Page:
- Working groups
On 9 December 2015 the European Commission (EC) tabled a proposal for a Regulation aimed at allowing consumers of an online content service subscribed to in their country of residence to access the service even when they are temporarily present in another Member State. The proposal is limited to “portable services”, i.e. those services which are already portable on the domestic market, provided either for or without payment of money.
The proposal is based on the legal fiction according to which the online service is considered to remain accessed to and used within the member state of habitual residence also when it is accessed from abroad (in the territory of another EU Member State). The legal fiction applies when the user is temporarily abroad and his/her residence has been verified by the service provider (“SP”).
ETNO believes that this proposal can have positive effects on the market, to the extent that it implies a significant benefit for consumers, who will be able to “carry” the content they legally access and use “at home” when travelling abroad. As a matter of fact, the portability regulation meets some consumers’ needs and represents progress by enabling consumers to access their content, while being abroad in other EU Member States.
However, the Commission’s proposal seems not to be fully balanced since it results in obligations imposed on online content SPs only, and in a discretionary power accorded to right holders (“RH”). As a matter of fact, Art. 5 (2) grants RHs the power to impose on SPs a duty to make use of “effective means” to verify that the service is provided in conformity with the rules of the Regulation. Therefore a balanced outcome is needed between the obligations imposed on Service providers and RH’s in order to make the portability proposal workable and, as such, not put at risk the desired positive effects for consumers.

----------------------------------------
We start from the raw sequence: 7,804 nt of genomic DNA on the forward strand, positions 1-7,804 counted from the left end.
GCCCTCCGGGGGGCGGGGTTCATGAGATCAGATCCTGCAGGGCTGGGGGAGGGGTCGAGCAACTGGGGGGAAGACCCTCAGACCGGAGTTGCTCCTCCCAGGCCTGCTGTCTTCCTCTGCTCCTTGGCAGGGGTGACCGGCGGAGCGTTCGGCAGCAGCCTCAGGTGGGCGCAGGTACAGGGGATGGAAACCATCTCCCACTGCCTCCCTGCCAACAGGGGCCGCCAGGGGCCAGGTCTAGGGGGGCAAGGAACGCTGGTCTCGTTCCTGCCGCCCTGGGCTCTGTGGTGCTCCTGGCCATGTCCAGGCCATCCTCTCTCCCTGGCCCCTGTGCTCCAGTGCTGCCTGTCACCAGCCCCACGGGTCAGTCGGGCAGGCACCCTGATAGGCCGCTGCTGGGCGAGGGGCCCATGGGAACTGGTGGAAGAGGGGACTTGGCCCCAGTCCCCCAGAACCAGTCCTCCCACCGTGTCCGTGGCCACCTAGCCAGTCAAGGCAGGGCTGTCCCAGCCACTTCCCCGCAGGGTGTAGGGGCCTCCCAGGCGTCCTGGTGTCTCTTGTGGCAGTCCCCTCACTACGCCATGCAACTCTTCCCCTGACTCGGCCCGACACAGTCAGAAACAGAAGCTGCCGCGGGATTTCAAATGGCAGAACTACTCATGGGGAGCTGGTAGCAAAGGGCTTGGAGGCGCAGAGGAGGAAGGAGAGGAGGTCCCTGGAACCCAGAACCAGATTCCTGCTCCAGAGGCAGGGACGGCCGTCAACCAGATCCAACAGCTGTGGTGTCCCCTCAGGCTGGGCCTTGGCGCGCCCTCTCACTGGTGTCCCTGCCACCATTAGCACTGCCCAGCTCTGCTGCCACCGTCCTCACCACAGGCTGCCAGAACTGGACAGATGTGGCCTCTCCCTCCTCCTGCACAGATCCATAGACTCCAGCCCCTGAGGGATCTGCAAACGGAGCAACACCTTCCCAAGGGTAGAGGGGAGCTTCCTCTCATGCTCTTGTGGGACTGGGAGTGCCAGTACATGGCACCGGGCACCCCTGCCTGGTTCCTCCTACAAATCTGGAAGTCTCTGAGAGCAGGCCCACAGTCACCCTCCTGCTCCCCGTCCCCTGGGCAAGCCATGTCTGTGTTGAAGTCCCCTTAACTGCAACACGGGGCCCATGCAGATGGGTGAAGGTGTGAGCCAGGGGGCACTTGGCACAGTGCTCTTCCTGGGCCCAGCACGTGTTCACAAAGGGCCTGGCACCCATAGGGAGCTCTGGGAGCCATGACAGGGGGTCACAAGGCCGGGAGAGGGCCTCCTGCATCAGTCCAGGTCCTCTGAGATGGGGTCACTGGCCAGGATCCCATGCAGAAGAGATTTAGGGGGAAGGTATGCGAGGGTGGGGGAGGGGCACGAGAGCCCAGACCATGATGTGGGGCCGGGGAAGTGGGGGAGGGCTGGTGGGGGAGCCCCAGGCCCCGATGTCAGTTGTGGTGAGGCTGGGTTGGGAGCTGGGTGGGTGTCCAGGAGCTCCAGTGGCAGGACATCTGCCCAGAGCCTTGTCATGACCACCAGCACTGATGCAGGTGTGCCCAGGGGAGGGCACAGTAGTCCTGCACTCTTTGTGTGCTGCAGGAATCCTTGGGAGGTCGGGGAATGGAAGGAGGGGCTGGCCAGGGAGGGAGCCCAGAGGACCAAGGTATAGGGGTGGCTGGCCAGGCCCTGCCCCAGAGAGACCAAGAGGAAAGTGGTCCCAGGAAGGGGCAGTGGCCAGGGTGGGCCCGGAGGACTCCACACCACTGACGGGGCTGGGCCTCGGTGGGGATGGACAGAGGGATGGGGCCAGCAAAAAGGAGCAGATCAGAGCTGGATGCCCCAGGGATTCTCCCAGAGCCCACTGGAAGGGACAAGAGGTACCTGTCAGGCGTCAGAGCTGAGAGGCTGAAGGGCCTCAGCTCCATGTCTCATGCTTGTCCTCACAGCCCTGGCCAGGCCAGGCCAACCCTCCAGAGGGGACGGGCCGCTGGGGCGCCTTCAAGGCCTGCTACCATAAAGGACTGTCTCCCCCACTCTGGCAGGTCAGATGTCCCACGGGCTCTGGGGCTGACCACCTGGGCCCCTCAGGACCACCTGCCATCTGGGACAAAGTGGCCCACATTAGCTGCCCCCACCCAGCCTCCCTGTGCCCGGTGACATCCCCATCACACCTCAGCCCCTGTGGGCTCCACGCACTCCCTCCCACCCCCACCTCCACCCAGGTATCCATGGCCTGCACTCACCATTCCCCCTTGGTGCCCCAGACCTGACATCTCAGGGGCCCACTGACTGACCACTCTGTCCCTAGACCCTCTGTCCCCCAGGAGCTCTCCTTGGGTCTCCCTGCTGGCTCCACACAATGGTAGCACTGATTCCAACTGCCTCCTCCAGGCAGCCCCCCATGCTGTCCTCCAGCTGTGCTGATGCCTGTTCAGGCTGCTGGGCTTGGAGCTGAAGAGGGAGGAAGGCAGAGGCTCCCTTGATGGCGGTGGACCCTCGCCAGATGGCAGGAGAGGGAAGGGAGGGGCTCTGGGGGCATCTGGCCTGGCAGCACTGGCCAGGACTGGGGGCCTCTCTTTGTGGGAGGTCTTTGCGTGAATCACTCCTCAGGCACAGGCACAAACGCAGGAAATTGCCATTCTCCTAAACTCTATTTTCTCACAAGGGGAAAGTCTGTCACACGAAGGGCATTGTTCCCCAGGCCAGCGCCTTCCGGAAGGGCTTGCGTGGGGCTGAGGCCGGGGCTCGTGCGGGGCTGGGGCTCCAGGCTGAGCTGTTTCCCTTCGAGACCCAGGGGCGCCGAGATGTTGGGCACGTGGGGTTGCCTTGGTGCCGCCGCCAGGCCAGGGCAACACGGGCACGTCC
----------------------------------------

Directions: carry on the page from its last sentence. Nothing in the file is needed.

The increase in the RHs’ ability to negotiate might lead to an increase in the cost of content services. It is left unclear whether and, if in the affirmative case, which of the different stakeholders engaged in the licensing/distribution chain should bear any relating additional costs. ETNO therefore stresses the need to clarify - in the regulatory part of the text - that the widespread possibility to access online content services under the concept of “content portability”, granted by this regulation, should neither impact on existing licenses, nor justify a change in future pricing structures.